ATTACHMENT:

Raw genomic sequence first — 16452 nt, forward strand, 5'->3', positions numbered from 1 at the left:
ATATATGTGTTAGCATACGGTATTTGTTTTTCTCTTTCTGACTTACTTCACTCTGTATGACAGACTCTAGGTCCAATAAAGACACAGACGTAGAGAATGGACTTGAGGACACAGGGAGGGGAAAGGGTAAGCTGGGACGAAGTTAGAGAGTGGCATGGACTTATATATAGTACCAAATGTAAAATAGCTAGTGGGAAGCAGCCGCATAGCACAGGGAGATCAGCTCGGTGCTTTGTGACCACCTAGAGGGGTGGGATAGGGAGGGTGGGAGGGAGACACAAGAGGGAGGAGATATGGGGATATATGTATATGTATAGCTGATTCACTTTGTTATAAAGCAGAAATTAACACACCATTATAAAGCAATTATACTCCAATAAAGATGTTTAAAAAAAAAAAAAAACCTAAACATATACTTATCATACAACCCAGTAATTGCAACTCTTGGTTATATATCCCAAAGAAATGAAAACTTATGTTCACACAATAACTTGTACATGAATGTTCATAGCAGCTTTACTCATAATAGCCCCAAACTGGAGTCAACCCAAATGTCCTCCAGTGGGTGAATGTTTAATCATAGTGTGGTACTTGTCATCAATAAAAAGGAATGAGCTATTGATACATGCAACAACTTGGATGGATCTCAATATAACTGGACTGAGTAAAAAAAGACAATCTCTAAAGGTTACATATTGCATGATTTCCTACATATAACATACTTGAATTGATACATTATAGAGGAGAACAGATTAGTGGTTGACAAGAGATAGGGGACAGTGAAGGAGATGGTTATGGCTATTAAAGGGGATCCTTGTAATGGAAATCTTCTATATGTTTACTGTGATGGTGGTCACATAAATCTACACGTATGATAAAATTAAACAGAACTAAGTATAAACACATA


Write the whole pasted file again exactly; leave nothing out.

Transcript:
Raw genomic sequence first — 16452 nt, forward strand, 5'->3', positions numbered from 1 at the left:
ATATATGTGTTAGCATACGGTATTTGTTTTTCTCTTTCTGACTTACTTCACTCTGTATGACAGACTCTAGGTCCAATAAAGACACAGACGTAGAGAATGGACTTGAGGACACAGGGAGGGGAAAGGGTAAGCTGGGACGAAGTTAGAGAGTGGCATGGACTTATATATAGTACCAAATGTAAAATAGCTAGTGGGAAGCAGCCGCATAGCACAGGGAGATCAGCTCGGTGCTTTGTGACCACCTAGAGGGGTGGGATAGGGAGGGTGGGAGGGAGACACAAGAGGGAGGAGATATGGGGATATATGTATATGTATAGCTGATTCACTTTGTTATAAAGCAGAAATTAACACACCATTATAAAGCAATTATACTCCAATAAAGATGTTTAAAAAAAAAAAAAAACCTAAACATATACTTATCATACAACCCAGTAATTGCAACTCTTGGTTATATATCCCAAAGAAATGAAAACTTATGTTCACACAATAACTTGTACATGAATGTTCATAGCAGCTTTACTCATAATAGCCCCAAACTGGAGTCAACCCAAATGTCCTCCAGTGGGTGAATGTTTAATCATAGTGTGGTACTTGTCATCAATAAAAAGGAATGAGCTATTGATACATGCAACAACTTGGATGGATCTCAATATAACTGGACTGAGTAAAAAAAGACAATCTCTAAAGGTTACATATTGCATGATTTCCTACATATAACATACTTGAATTGATACATTATAGAGGAGAACAGATTAGTGGTTGACAAGAGATAGGGGACAGTGAAGGAGATGGTTATGGCTATTAAAGGGGATCCTTGTAATGGAAATCTTCTATATGTTTACTGTGATGGTGGTCACATAAATCTACACGTATGATAAAATTAAACAGAACTAAGTATAAACACATA